THURSDAY, Nov. 11 (HealthDay News) -- Pregnant women who use mild painkillers may boost the risk that their male children will grow up to be infertile, a new European study suggests.
Commenting on the study, a U.S. researcher said the findings are weak, although he thinks pregnant women should be careful around painkillers, including aspirin, ibuprofen and acetaminophen, for another reason: miscarriages.
The European study, which included 834 women in Denmark and 1,463 in Finland, found that women who combined more than one mild painkiller at the same time were seven times more likely to give birth to sons with undescended testicles compared to women who took no painkillers.
In particular, the second trimester seemed to be the most vulnerable time, with any use of mild painkillers during that time period more than doubling the risk, the study authors noted in a news release from the European Society of Human Reproduction and Embryology.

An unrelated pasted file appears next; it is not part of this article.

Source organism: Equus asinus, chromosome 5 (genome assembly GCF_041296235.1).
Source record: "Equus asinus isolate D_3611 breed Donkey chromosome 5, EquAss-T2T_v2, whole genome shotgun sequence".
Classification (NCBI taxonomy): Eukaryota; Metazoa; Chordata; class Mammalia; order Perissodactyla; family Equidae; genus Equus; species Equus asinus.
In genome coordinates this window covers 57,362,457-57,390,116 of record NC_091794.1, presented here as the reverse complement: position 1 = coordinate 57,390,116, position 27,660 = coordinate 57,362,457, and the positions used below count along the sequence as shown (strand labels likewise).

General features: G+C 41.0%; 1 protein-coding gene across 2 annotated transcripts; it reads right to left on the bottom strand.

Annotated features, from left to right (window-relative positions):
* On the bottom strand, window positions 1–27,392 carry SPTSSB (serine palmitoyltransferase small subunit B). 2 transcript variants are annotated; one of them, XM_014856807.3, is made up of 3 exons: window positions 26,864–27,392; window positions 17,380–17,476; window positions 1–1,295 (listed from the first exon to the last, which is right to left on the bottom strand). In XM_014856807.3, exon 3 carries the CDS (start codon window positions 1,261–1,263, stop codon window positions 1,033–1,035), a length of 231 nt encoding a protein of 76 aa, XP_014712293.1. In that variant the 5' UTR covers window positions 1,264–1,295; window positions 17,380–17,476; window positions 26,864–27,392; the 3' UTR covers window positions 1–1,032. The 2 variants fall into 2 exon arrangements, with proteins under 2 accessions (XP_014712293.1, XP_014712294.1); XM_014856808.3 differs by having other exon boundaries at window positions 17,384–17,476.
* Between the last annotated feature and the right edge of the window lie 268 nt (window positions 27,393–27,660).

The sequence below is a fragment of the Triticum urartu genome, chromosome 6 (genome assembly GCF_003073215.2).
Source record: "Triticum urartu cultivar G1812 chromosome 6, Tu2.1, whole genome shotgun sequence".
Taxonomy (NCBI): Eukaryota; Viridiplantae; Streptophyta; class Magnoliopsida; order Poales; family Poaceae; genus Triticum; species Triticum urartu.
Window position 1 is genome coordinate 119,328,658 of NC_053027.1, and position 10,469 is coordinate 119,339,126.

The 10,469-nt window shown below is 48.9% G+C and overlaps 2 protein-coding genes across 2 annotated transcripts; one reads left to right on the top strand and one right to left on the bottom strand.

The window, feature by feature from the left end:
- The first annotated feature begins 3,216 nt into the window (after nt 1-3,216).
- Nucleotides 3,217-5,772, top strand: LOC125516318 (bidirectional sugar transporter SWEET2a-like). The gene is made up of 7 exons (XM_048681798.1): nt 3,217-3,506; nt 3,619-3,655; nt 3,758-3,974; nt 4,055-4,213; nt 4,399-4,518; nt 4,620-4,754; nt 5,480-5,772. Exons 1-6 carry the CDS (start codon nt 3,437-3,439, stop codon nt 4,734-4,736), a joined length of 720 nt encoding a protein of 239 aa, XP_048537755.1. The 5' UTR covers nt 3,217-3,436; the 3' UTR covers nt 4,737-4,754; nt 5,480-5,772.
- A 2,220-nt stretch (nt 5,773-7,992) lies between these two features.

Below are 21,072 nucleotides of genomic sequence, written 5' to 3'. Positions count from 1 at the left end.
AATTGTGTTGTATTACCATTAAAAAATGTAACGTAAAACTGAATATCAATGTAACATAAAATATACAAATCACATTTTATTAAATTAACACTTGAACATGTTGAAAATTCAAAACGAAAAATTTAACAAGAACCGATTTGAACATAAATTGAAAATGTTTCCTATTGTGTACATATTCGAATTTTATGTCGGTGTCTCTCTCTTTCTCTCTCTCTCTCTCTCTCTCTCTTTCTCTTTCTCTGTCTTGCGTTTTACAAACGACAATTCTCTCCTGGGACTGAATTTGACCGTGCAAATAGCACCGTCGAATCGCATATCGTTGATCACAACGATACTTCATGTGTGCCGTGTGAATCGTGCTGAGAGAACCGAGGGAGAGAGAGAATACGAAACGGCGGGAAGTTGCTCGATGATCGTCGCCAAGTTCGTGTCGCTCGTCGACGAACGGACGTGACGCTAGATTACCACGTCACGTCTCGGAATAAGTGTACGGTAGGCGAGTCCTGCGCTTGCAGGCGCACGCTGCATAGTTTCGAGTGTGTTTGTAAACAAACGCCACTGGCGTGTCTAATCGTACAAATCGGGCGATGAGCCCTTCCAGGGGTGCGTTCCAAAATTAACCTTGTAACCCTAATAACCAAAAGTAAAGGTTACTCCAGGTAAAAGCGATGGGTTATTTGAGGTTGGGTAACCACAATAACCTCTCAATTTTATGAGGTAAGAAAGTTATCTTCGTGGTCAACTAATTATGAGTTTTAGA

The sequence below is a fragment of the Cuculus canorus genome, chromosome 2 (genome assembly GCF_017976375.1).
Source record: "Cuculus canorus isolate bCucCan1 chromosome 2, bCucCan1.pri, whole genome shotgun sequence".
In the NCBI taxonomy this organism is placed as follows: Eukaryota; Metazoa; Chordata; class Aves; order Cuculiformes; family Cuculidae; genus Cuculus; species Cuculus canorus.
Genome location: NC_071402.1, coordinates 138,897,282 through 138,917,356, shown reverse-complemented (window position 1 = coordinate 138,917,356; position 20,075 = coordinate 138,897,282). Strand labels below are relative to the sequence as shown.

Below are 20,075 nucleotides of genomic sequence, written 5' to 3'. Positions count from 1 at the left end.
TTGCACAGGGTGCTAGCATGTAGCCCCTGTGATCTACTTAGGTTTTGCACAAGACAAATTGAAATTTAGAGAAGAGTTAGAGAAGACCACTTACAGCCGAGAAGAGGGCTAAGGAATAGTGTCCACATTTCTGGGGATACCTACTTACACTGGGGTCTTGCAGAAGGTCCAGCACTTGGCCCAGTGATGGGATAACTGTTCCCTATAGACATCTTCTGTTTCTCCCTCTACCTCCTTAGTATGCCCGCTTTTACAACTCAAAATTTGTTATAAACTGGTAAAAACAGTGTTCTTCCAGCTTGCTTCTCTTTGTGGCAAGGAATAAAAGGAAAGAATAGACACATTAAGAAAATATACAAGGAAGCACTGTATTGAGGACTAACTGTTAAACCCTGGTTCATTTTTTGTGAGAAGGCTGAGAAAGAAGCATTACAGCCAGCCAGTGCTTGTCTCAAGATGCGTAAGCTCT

Combining more than one painkiller during the second trimester increased the risk 16-fold, the investigators reported in the study published online Nov. 8 in the journal Human Reproduction.
It appears that it is becoming more common for males to have undescended testicles, particularly in Denmark, where the incidence has increased from 1.8 percent in 1959-1961 to 8.5 percent in 1997-2001, the study authors noted. The condition is thought to boost the risk of infertility and testicular cancer later in life. However, many males with undescended testicles grow up without these problems, they added.
In support of the findings, a study in rats by researchers from France and Denmark found that painkillers disrupt the endocrine system, changing the way the body produces testosterone.
"If exposure to endocrine disruptors is the mechanism behind the increasing reproductive problems among young men in the Western world, this research suggests that particular attentio
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